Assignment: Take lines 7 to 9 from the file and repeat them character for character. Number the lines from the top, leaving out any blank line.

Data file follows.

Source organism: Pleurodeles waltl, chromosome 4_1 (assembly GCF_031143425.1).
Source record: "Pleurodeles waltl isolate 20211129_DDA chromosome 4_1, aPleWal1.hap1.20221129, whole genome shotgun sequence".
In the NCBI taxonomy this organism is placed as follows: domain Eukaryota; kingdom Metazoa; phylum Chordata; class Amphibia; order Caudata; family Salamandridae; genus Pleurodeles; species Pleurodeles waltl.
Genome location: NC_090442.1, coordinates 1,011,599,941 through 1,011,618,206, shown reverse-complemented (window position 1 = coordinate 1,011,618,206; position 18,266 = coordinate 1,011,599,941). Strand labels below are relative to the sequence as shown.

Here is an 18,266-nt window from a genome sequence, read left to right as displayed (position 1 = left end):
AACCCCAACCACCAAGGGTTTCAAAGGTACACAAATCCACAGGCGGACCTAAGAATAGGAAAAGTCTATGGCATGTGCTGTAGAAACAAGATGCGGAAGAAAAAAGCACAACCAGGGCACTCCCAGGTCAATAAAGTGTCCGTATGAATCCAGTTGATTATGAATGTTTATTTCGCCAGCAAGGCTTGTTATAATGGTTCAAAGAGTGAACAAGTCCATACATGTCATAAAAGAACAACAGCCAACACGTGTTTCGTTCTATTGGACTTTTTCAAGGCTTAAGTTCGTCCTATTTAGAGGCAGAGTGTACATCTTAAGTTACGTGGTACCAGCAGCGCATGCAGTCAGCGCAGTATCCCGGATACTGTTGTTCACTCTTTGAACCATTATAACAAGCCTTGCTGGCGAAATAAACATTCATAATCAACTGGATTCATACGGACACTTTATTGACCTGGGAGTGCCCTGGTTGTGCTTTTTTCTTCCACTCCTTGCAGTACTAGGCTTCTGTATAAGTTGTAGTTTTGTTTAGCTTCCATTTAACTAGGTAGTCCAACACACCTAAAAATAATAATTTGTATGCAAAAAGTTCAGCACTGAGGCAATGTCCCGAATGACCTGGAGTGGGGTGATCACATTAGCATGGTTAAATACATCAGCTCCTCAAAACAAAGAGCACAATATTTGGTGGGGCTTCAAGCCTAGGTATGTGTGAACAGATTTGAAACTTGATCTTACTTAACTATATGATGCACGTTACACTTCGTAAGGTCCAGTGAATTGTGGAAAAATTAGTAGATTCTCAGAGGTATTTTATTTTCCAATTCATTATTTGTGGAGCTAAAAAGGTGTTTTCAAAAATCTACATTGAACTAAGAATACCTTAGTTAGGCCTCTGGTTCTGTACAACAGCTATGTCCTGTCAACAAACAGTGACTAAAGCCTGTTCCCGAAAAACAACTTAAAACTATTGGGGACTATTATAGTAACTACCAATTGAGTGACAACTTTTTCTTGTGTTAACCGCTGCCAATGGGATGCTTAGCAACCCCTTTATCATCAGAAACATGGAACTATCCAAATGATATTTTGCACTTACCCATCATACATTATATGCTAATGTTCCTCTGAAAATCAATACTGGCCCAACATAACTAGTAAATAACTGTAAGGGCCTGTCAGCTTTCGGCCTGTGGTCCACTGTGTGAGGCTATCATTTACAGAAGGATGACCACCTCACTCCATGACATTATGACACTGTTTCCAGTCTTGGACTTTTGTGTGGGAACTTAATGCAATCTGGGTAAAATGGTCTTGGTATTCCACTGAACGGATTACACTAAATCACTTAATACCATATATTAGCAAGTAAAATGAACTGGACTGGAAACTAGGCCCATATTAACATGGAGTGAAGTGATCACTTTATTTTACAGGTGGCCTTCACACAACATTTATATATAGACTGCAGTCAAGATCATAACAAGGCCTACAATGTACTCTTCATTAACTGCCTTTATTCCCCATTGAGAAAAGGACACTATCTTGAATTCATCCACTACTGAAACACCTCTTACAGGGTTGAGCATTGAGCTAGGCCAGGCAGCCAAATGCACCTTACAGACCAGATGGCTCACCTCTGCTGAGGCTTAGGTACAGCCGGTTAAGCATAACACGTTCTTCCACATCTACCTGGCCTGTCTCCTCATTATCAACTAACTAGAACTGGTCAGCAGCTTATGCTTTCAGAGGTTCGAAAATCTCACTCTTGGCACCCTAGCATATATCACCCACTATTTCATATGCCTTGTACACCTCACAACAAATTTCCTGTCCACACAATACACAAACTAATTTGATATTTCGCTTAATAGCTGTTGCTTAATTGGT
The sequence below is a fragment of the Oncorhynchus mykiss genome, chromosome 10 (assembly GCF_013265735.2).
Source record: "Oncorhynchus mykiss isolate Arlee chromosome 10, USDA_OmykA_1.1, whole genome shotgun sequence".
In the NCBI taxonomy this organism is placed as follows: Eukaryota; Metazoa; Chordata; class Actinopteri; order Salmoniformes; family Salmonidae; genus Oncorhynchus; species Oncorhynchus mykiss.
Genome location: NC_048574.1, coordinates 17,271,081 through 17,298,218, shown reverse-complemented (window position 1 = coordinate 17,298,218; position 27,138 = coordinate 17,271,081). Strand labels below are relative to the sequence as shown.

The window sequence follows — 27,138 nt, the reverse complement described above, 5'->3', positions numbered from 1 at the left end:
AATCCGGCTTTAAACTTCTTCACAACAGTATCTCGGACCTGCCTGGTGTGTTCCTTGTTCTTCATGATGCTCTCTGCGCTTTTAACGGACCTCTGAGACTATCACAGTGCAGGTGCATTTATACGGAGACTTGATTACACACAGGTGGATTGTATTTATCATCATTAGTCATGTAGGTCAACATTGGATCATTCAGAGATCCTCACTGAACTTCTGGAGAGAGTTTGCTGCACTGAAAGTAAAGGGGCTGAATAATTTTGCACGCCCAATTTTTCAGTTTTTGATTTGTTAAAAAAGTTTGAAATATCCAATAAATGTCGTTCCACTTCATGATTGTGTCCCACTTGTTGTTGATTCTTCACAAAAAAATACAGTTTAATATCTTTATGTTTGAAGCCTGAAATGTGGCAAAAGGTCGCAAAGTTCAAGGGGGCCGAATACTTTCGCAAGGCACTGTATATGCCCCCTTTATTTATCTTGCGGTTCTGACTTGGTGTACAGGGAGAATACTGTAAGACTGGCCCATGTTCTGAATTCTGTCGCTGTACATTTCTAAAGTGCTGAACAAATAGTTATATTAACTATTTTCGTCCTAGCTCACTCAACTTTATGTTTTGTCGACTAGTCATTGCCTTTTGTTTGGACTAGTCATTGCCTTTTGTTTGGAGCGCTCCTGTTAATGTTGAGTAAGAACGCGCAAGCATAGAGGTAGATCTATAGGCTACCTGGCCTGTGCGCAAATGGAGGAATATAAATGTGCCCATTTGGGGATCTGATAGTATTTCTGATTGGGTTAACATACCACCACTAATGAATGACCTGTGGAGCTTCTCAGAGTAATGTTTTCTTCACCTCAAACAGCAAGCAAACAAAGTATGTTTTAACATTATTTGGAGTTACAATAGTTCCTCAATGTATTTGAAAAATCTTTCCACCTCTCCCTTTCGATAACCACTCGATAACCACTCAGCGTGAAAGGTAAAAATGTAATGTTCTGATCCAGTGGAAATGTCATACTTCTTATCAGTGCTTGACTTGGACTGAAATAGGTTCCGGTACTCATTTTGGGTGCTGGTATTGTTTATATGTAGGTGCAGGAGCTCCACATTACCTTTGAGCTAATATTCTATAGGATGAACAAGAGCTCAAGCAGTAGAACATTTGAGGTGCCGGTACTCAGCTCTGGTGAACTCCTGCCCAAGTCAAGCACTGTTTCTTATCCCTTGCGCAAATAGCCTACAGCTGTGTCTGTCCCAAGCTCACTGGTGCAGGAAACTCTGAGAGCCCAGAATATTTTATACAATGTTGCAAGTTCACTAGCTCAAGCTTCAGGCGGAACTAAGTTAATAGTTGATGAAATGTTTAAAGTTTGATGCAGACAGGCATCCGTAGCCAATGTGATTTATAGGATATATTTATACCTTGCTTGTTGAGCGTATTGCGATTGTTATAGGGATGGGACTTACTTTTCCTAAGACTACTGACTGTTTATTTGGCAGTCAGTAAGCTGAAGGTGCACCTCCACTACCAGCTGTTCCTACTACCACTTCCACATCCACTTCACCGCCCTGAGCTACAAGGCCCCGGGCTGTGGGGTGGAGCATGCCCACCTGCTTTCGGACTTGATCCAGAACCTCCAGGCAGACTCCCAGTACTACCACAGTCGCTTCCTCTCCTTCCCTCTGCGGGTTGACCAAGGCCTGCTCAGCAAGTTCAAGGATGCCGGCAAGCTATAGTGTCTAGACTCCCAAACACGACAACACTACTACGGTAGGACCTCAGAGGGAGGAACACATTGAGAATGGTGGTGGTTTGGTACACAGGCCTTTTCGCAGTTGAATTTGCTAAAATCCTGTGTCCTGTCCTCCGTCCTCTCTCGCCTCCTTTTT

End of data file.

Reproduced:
The sequence below is a fragment of the Oncorhynchus mykiss genome, chromosome 10 (assembly GCF_013265735.2).
Source record: "Oncorhynchus mykiss isolate Arlee chromosome 10, USDA_OmykA_1.1, whole genome shotgun sequence".
In the NCBI taxonomy this organism is placed as follows: Eukaryota; Metazoa; Chordata; class Actinopteri; order Salmoniformes; family Salmonidae; genus Oncorhynchus; species Oncorhynchus mykiss.